Intentional Design

By Michael Phillips, Co-Founder, Handsome Coffee Roasters

Over the past year, I have become a member of a very interesting new group, consisting of people so enamored with coffee that they threw caution to the wind and opened a retail location. I have never opened a coffee bar, but I do have years of experience in some of the busier specialty shops in the country and have conducted coffee training in dozens of others. Throughout this experience, two things have stood out to me: one is that there is a great pool of passionate coffee professionals and that pool is growing every year. The other is that professional retailers do not place enough emphasis on store design in terms of bar flow and customer experience.

Often when setting up a new space there may be structural elements that cannot be worked around, but there should still always be an eye for efficiency and customer experience. When we set up our shop those two elements were key.

First, let’s look at things from a production standpoint. What steps are required to make a drink with the equipment you have and to the standards you hold? Looking at your space, how efficiently can you fit your tools in a way the makes sense with the order of those steps?  Visualize how the bar flow would work with just one staff member, then two, then three. It is important that your set-up works well both during peak hours and the low points of the day. This should also influence your decision on what type of equipment to use. Will you be able to build in the space needed for a pour over bar, or is batch brew better suited for your location?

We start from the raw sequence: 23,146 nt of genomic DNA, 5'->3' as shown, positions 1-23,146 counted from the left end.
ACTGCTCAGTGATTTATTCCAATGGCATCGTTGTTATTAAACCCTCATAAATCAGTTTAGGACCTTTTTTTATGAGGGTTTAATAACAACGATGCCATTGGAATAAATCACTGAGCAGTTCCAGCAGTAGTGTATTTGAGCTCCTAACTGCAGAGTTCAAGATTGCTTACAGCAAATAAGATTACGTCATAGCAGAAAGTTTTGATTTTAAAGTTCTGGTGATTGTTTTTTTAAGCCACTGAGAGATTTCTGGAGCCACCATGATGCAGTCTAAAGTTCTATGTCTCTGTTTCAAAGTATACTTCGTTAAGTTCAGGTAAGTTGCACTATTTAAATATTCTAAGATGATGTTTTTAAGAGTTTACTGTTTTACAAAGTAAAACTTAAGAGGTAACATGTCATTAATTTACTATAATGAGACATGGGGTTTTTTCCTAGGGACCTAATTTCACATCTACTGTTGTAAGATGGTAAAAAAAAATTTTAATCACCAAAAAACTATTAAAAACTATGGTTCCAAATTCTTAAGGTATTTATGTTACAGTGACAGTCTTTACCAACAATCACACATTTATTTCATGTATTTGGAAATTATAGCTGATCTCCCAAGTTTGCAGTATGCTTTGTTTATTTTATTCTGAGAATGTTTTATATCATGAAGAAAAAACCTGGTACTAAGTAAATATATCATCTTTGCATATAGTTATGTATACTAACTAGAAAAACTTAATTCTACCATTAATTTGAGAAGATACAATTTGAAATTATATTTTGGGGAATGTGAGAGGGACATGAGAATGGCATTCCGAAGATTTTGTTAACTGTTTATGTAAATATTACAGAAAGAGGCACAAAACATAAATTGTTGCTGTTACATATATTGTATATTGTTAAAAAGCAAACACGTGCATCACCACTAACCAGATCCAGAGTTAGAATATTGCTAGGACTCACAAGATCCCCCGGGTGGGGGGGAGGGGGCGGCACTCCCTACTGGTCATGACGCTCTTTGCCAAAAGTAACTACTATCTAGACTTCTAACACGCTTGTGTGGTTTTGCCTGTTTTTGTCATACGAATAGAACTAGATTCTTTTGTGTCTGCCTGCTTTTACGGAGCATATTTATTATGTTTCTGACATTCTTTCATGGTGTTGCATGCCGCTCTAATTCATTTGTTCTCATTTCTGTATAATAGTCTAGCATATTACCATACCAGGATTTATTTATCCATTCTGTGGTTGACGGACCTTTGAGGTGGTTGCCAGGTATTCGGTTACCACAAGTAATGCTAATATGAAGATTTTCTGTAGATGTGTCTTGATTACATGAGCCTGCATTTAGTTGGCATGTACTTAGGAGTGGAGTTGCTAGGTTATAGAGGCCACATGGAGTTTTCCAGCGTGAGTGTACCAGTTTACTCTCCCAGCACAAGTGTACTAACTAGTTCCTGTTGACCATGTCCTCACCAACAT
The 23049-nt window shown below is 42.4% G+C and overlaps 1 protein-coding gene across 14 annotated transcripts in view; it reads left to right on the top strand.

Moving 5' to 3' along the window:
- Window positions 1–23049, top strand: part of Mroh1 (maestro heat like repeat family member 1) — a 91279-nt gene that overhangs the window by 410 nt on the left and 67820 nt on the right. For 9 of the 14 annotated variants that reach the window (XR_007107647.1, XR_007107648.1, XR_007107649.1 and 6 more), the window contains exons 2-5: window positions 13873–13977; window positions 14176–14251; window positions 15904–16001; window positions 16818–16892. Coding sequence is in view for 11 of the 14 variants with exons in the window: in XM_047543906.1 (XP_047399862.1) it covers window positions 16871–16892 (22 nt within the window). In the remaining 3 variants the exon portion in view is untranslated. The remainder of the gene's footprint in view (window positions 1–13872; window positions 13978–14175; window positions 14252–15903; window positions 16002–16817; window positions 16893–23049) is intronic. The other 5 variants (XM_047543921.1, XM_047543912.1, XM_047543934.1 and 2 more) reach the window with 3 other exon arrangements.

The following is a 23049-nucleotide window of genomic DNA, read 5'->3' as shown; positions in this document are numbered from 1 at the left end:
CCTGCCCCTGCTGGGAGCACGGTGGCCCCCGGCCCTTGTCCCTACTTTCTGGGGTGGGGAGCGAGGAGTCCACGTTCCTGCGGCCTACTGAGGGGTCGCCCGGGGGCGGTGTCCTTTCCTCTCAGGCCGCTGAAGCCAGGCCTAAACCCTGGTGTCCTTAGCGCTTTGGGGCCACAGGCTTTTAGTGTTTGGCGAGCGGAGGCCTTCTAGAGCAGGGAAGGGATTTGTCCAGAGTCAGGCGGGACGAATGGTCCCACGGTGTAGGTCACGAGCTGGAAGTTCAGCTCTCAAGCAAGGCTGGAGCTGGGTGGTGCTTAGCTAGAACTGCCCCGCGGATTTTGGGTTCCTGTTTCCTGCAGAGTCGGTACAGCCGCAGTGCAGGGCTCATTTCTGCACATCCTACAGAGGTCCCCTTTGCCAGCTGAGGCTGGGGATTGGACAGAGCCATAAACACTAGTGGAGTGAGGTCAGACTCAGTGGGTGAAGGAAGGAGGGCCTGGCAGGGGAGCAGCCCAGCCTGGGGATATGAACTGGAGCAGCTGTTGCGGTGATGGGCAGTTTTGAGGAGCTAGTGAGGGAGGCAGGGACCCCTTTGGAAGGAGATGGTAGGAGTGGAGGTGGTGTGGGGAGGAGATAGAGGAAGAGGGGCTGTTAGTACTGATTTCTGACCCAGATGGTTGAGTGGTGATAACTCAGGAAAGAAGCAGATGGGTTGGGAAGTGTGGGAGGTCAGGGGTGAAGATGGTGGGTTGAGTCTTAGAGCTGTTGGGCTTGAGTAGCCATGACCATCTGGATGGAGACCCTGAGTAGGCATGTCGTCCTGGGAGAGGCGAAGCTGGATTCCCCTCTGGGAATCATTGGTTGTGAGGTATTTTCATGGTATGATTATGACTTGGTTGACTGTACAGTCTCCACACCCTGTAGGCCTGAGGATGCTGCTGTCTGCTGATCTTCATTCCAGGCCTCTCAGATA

The second angle I look at with design in mind is the customer’s perspective, something that seems increasingly lost in many new coffee bars. The last thing you want is for your customer to walk into your space and not know where to go, and have to be forced to stand there awkwardly trying to figure it out. The whole process should be intuitive. I believe there are three main points of interaction to consider:

Where to order. When entering a coffee bar for the first time, the area where customers place orders needs to be both obvious and welcoming.

Where to pay. This can be the same as the order point or elsewhere, but needs to be a logical path from the order point.

Where to pick up. This area is ideally not far from where the drinks are produced and allows customers to wait without obstructing line flow.

The more that these steps are seamless, the more comfortable your guests will be. This does not mean that you need to have giant signs and footprints painted on the floor; there are more subtle options. A little bit of forethought will go a long way toward making your staff, your customers, and your pocketbook happier.

Michael Phillips has a well-developed history of working with, training the staff of, and designing the bar flow for coffee bars. He cut his teeth at Intelligentsia, leaving the role of Director of Education to co-found of one of Los Angeles’s newest roaster retailers Handsome Coffee Roasters. He brings the title and experience of being awarded the 2009 and 2010 US Barista Champion and 2010 World Barista Champion to the role of education and service for Handsome Coffee Roasters. You can most commonly find him on bar at their location in the Arts District of downtown Los Angeles.